Residential Reentry Contracting

The Bureau of Prisons (BOP) welcomes and encourages your participation in the acquisitions process. This page is specific to residential reentry contracting and includes information on contract procurement and post-award contract administration. This page also includes current relevant Statements of Work (SOWs) for the various types of BOP residential reentry programs. SOWs are documents that outline contract performance requirements. For background, it is recommended that you review the Doing Business section before proceeding.

Residential Reentry Centers

The BOP contracts with Residential Reentry Centers (RRCs), to provide assistance to inmates who are nearing release. RRCs provide a structured, supervised environment, counseling, job placement, and other services. RRCs help inmates gradually rebuild their ties to the community and facilitate offenders' activities during this readjustment phase. An important component of the RRC program is transitional drug abuse treatment for inmates who have completed the residential drug abuse program (RDAP) while confined in a BOP institution.

Related Documents/Resources:

Providing Services to Juveniles

The BOP enters into agreements with tribal, state, and local governments, and into contracts with private organizations to provide for the secure care and confinement of federal juvenile offenders in correctional facilities. Contractors are responsible for ensuring the safety, care, security, control, accountability, and custody of juvenile offenders, and providing for public protection through a system of written policies, procedures, and practices that are based on recognized juvenile correctional practices.

Training: The services required in this SOW must be performed by paid staff that has been properly screened and trained prior to having contact with juvenile offenders. In addition to paid staff, the BOP requires the contractor to follow the American Correctional Association (ACA) Standards on the use of unpaid individuals, such as mentors and/or volunteers, who have been approved by the residential reentry manager (RRM).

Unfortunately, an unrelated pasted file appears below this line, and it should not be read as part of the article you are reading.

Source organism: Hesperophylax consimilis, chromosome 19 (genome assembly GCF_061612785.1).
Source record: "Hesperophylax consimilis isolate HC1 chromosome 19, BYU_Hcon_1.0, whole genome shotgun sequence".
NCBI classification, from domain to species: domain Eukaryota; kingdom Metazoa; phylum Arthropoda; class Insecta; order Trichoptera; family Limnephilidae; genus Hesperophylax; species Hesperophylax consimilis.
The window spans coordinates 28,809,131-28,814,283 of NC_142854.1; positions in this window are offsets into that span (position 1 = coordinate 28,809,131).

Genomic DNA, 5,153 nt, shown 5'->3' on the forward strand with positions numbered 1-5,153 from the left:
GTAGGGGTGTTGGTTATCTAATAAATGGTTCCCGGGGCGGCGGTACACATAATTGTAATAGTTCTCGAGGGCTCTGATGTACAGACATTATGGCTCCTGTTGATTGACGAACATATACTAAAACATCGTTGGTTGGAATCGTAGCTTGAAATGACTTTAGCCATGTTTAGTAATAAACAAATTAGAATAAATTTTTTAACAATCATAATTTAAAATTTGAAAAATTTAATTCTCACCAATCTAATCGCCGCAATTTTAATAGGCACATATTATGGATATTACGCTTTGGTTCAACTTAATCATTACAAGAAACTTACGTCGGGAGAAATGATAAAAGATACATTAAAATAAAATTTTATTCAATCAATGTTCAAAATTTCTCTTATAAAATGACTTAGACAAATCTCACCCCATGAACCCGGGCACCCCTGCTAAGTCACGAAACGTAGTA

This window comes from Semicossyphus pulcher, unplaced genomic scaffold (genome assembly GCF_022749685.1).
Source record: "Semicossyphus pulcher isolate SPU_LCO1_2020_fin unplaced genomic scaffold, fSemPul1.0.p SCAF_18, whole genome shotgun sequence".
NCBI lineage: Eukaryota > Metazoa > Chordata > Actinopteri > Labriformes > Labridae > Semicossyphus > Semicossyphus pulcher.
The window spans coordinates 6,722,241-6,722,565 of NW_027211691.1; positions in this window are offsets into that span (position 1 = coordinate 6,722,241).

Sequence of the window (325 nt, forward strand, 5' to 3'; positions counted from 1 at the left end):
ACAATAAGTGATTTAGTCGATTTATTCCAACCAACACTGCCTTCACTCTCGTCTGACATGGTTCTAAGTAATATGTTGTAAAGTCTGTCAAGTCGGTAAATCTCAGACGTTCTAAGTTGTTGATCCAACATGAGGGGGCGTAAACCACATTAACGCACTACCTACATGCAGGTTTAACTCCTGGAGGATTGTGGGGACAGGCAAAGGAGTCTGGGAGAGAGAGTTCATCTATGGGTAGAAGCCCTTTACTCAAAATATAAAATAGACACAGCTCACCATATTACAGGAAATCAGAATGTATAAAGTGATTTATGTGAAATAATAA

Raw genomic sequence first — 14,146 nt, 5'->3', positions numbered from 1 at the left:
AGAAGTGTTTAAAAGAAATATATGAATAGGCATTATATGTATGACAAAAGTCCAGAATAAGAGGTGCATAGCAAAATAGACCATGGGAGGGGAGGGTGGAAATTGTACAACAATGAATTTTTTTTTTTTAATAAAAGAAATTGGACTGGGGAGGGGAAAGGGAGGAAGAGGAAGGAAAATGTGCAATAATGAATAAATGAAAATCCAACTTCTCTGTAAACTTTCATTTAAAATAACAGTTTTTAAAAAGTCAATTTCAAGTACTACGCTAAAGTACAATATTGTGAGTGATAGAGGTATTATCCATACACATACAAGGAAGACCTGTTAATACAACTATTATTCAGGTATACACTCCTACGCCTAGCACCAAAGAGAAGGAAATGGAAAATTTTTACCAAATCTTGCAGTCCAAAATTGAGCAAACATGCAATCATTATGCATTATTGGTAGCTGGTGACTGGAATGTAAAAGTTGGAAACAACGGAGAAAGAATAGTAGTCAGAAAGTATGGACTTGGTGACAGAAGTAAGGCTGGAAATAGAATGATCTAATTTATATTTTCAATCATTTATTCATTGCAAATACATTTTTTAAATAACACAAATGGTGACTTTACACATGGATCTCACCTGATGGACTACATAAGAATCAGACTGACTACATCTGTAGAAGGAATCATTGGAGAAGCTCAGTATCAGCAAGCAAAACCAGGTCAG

The contractor must submit a plan for providing annual training to all paid staff. The training should enhance the employee's ability to perform his/her responsibilities. At the very minimum, the contractor is to provide clerical and support staff with 16 hours of annual training each year. Direct supervision staff must receive, at the very minimum, 24 hours of annual training. The contractor is responsible for developing the training agenda according to need. However, the BOP requires that the following training topics be included during annual training:

  • CPR/first aid
  • Emergency fire evacuation
  • Suicide prevention and intervention
  • Use of force policies
  • Sexual abuse and prevention
  • Mental health awareness

Program Requirements: The BOP requires contractors to submit policies and procedures that ensure 50 hours/week of quality programming for all federal juveniles. The elements of such programming must be individually tailored to the juvenile, include short- and long-term objectives that are realistic and achievable, and be formalized in a written plan. The BOP requires individualized program plans (IPPs) for every juvenile in custody. Regardless of the terminology used to refer to these plans (e.g., individualized treatment plan or individualized plan [ICP]), the BOP IPP must be reviewed regularly and updated as objectives are completed. Contractors must ensure all information obtained during the juvenile's intake, orientation, and assessment is incorporated in a formalized IPP that, at a minimum, addresses the following:

  • education
  • vocational training
  • independent living preparation
  • specialized treatment goals and objectives
  • counseling and psychological services
  • structured recreational activities
  • religious services
  • cultural services
  • financial responsibility

Individualized Education Plan (IEP). Contractors are required to identify and provide educational services for juveniles with special educational needs, as defined by the Individuals with Disabilities Education Act. An IEP must be incorporated into the juvenile's IPP. At a minimum, the IEP should identify:

  • annual, measurable goals developed in light of both the juvenile's abilities and deficits
  • instructional methodology - to assist teachers in identifying effective teaching strategies
  • least restrictive environment - to mainstream juveniles into a regular classroom setting

Family Reunification and Community Reintegration: To facilitate family reunification and community reintegration, contractors must provide for family visitation, as well as ensure that individual and family counseling are made available to all juveniles, their families, and/or significant others, if feasible. Counseling must be provided by qualified professionals with appropriate state licensure, if required. Additional consultation services must be made available on an as needed basis. Due to the high percentage of Native American juveniles in the system, reasonable provisions should also be made for visitation by the extended family, tribal leaders, and tribal members, provided it does not interfere with or disrupt the safe operation of the facility.

Related Documents: